15. Elizabeth says:

    Emily, Thanks for the great feedback on my plan! I’d better hop to it on some of those suggestions as I have little seedlings coming up already. I’ll have to rethink the squash/pumpkins…I may end up just putting them in a traditional bed and letting them sprawl.

    As for the cow panels, my husband has installed them (finally) so I’ll snap a few photos and send them to you. The panels are very easy to attach to the t-posts using little metal clips. I’m pretty sure “little metal clips” is not the technical term, but the nice folks at your feed store or even Tractor Supply will know exactly what you need. A quick flip of your wrist using a pair of pliers and the clip is easily attached & the panel is secured to the post. It’s surprisingly very sturdy.

  16. Emily says:

    I love your gardens! I am so jealous of your huge amount of space. Between that and your lovely weather, you can do so much more gardening than I can!

    I’ve seen a couple of folks use cow panels–can you get another picture with them in action? How do you secure them?

    A few comments on your plan:

    *Corn–often this needs more support. Because the soil is shallow and loose, the corn is not strong enough to hold up to a lot of wind. Check out the method I used to hold up corn. Mine had trellis netting horizontally across the top, but you could also just build the PVC grid so it cut the garden in quarters and would probably have most of the support you need.

    *Squash (including pumpkins)–are these going to be trellised or just sprawling? With a trellis you can probably give them just one or two squares, but if they will sprawl I think they will need much more. Keep them to the outside of the box so they can spread onto the ground. But a word of warning, it gets hard to walk after a while! I am not very familiar with the Three Sisters strategy–please let me know what you learn!

    *If you have a few extra spots in your potato garden–put them between the potatoes and cabbage. I find I really need at least 12″ of soil to grow potatoes well. If you wanted, you could probably double up one of your boxes to be taller. The strategy with growing potatoes is to remove most of the soil, plant the “seeds,” then replace the soil as the leaves grow–just keep covering them up until the bed is full. Because cabbage gets planted a few weeks sooner, you don’t want to disrupt those roots while digging about with the potatoes.

    *Cabbage–since you have the extra squares, give them a little more space. Then fill in between with a rapidly growing veggie like radishes or beets.

    *Carrots–don’t forget to plant these every 2 weeks or so, to stagger your carrot harvest.

    *Strawberries–you have plenty of space to dedicate to these, I would just suggest you plant them all in one bed, if possible by themselves. They will send out runners, and multiply. That makes them a bit invasive.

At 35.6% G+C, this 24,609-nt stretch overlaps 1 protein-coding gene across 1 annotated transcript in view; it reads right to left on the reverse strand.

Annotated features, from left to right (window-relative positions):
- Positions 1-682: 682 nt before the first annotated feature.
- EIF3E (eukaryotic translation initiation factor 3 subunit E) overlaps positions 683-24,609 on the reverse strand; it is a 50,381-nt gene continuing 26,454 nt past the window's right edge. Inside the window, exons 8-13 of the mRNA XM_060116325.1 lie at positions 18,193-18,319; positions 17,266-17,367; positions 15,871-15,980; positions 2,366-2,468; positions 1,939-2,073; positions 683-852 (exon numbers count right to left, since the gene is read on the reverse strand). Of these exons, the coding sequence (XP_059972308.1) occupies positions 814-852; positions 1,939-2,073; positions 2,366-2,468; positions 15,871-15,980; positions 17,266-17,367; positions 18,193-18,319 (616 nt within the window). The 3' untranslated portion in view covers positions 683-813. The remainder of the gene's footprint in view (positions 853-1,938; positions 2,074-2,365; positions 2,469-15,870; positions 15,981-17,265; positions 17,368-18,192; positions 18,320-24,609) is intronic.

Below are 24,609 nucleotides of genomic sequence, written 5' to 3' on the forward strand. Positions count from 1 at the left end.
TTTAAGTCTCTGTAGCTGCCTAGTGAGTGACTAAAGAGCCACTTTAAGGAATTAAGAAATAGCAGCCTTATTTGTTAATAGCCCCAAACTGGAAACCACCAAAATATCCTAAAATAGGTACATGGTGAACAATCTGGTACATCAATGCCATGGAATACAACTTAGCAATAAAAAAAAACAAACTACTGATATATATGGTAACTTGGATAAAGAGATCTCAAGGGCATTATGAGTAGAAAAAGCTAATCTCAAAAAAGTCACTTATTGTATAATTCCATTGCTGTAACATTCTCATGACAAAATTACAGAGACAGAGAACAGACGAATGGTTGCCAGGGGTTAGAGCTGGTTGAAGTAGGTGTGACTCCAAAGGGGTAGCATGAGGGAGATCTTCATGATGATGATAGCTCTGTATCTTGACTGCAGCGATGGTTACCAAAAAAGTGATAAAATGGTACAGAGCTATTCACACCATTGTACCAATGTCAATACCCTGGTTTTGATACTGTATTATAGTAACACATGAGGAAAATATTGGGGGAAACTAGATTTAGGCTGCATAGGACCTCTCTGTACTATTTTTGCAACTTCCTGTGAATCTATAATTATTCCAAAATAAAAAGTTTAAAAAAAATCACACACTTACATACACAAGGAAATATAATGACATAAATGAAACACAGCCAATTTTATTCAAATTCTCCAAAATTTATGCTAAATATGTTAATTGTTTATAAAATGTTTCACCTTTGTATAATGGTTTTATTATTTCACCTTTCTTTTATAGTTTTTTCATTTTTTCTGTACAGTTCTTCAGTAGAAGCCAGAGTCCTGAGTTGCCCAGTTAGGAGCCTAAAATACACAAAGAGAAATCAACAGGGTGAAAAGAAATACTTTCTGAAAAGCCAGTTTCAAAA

*Are you planning to trellis the sugar snap peas? If so, perhaps move them all to the end of a bed where you can offer them support.

    *Lettuce–again, stagger the planting to maximize your harvest.

    *Broccoli–great call planting it by tomatoes. It will take up more than one space per plant, but the tomatoes will be small and allow it some room. By the time the tomatoes are big, the broccoli will be harvested.

    *Basil–You can dedicate an entire square to it, but also consider planting it among your tomato and lettuce. It helps repel aphids.

    *Peppermint–definitely keep it in a pot. It will spread like a weed.

    It looks wonderful. I really hope you will take pictures and post an update along with your harvest results!

  17. Elizabeth says:

    Nickie and Wesley,
    My local mom and pop lumber yard made the kits at the request of another customer who wanted 100 boxes. If you live nearby, you can give Guthrie Lumber in Cecil a call to see if they have still have some in stock. The lumber yard does not have an online store. If you don’t live locally, perhaps you can contact your local lumber yard (not a big box store) and ask them to make some for you. Good luck!

  18. Elizabeth says:

    Thanks Daisy! We used the cow panels last year and loved them so much we decided to keep on using them. I hope they will work well for you too.

    Lara, I’m so glad you like the boxes…I’m thrilled to have found them and I’ve convinced several neighbors to get the same kits. Last year went the lettuce bolted I planted nasturtium, borage, and a few flowers (mainly zinnia & stock). I’m considering trying New Zealand spinach this year in addition to nasturtium and borage. I haven’t tried shade cloths but I may just have to give it a shot and see how it works.

  19. Wesley Garland says:

    What lumber yard did you purchase the kits from? I called around to a few and couldn’t find any.

  20. Nickie says:

    Hi there! Your garden boxes look great! Can I ask, where did you purchase them? I have been looking everywhere for kits, and can’t seem to find anyone that has them, and if they do, they want a fortune!

  21. Lara says:

    Great plan. I love your boxes! I wish I could find some of those kits here in Nashville, Tennessee…What do you plant in your squares after the lettuce goes to seed? Ours bolted by mid-June last summer, then I didn’t know what to do. Have you tried using shade cloths to extend their growing season?

  22. daisy says:

    Wow! Great job and I love the materials you used! I may have to look into those cow thingies to use as trellises. Thanks for sharing!